Liberal methods of compliance- Mill is at pains to point out that we have plenty of methods at our disposal to ensure people don't harm others. We can hold people responsible after the fact for mistakes - or at least we should. And we can review decisions that are less urgent in forums that are especially likely to minimize bias. Further, we have charge of a person in the educational system until they are 18 which affords us the best and most extensive opportunity to shape their character.

The character of illiberality - This may seem like a repetition of the first point. It's not. That point was speculative, urging us to side with the devil we know. This point is to remind us that we know a great deal about the effects of the kinds of techniques you cite. They appear to aim at homogeneity and try to squelch dissent. For this reason they promise to be more invasive and less concerned with individual character than liberal methods. For this reason they are to be eschewed.

 
At 1/4/14, Blogger Greg Frost-Arnold said...

Thanks BC! That was extremely thoughtful and helpful. Those 3 aspects are relevant disanalogies between the two cases: 1. we do know the side-effects of measles vaccines, 2. there is no other method to give someone immunity to the measles besides a vaccine, and 3. the potential for authoritarian abuse is much less for measles vaccines than "thought-vaccines".

Thanks again!

 
At 2/4/14, Blogger Greg Frost-Arnold said...

Three further thoughts, in case I ever come back to this:

- Real life Thought Police are bad, and (probably in the vast majority of cases) the harms of using them outweigh the benefits. But (in true philosophical fashion) what if we imagine a pill (or whatever) that 1. we knew had no side-effects, 2. was the only way to fully eliminate harmful biases and 3. could only be used to correct harmful biases (the chemical mechanism wouldn't work, let's say, if the aim was to get someone to consistently vote for Democratic candidates).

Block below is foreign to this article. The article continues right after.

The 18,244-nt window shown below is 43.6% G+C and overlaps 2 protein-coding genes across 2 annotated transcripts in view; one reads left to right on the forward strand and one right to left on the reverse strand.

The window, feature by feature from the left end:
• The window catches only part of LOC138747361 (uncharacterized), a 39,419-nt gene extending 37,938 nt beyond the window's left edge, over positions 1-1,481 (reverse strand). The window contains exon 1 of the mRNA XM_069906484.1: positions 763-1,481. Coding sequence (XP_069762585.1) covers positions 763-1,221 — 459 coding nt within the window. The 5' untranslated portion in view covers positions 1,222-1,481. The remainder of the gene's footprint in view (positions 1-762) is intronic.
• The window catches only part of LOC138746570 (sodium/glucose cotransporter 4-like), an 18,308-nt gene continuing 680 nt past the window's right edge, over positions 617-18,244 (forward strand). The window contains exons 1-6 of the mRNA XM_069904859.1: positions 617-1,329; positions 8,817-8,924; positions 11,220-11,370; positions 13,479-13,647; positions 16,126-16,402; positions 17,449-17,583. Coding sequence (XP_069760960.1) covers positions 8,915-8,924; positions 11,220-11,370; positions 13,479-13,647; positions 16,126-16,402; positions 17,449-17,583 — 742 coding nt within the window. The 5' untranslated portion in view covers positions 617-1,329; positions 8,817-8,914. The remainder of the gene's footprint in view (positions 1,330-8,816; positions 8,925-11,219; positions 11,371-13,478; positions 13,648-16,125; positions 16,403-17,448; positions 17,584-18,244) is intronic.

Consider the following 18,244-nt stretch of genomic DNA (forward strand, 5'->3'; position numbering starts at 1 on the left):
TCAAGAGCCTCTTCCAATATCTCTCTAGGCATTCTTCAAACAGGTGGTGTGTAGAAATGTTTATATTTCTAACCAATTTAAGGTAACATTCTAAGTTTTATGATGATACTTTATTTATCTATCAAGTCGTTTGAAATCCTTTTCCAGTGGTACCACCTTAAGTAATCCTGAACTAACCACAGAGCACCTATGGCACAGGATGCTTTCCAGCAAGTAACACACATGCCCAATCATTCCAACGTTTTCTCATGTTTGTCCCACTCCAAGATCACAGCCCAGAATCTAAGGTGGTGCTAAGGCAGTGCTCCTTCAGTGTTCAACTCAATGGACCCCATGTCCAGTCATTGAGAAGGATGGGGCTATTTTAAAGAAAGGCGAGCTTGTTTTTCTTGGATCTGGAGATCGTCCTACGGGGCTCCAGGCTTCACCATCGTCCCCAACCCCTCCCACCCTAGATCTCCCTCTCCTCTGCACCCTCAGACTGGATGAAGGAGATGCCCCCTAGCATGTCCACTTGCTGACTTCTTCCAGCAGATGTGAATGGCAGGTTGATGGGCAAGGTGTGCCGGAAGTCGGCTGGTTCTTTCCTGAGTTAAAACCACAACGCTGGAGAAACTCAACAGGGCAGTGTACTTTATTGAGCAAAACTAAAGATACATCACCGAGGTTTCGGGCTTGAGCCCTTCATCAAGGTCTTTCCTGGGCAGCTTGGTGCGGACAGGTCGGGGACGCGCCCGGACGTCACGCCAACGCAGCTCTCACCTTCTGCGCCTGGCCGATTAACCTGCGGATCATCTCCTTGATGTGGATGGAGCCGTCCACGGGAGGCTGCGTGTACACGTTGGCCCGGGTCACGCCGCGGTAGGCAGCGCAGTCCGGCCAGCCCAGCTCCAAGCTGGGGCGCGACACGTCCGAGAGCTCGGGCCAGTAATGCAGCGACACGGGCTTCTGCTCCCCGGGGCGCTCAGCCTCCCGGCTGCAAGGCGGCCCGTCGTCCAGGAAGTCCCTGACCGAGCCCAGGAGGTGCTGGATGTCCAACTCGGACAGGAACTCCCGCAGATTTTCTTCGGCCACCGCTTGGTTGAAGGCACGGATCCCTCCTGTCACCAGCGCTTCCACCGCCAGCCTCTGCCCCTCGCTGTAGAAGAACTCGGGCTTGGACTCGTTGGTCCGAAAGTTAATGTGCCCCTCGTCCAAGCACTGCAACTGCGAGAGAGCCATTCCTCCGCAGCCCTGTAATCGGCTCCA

- Re: 2: if one could get immunity to the measles from something like education, would I think that that was a better way to get immunity than a shot?

- BC (in real life) pointed out to me that instead of pernicious bias, driving could meet this description as well: I am raising the risk of motorists being harmed every time I get on the road. Helping and harming have to be understood as relative to a background state of what's normal. Creating benefits that go above and beyond normal benefits is helping; creating costs for others that go above and beyond normal costs (like driving does) are harms.
I have to think about that... but I am worried that this makes racist/sexist behavior not harmful, IF done in a racist/sexist society. And that seems wrong.

 
At 2/4/14, Anonymous BC said...

The good liberal could see practices, and the risks they engender, as culturally relative only provided that they don't run up against core tenets of liberalism itself. As such, driving doesn't count as a harm against a background of regular motor vehicle use. But it probably did when the first Model-Ts came rolling off the line. This need not imply that arbitrary treatment of persons could ever be culturally relativized in the same way however since the liberal claims to point to deep metaphysical facts about personhood to justify the general right of conscience.

 
At 8/4/14, Blogger Greg Frost-Arnold said...

But if racist and sexist unfairness could be ruled out by these "deep metaphysical facts about personhood," then I would think the original point of the post returns.

(It may not have been clear from the original post, but for me at least the most important issue is not that people with implicit biases are more likely to harm people in general, but rather that the harms fall disproportionately on groups who are already unfairly disadvantaged by racial discrimination.)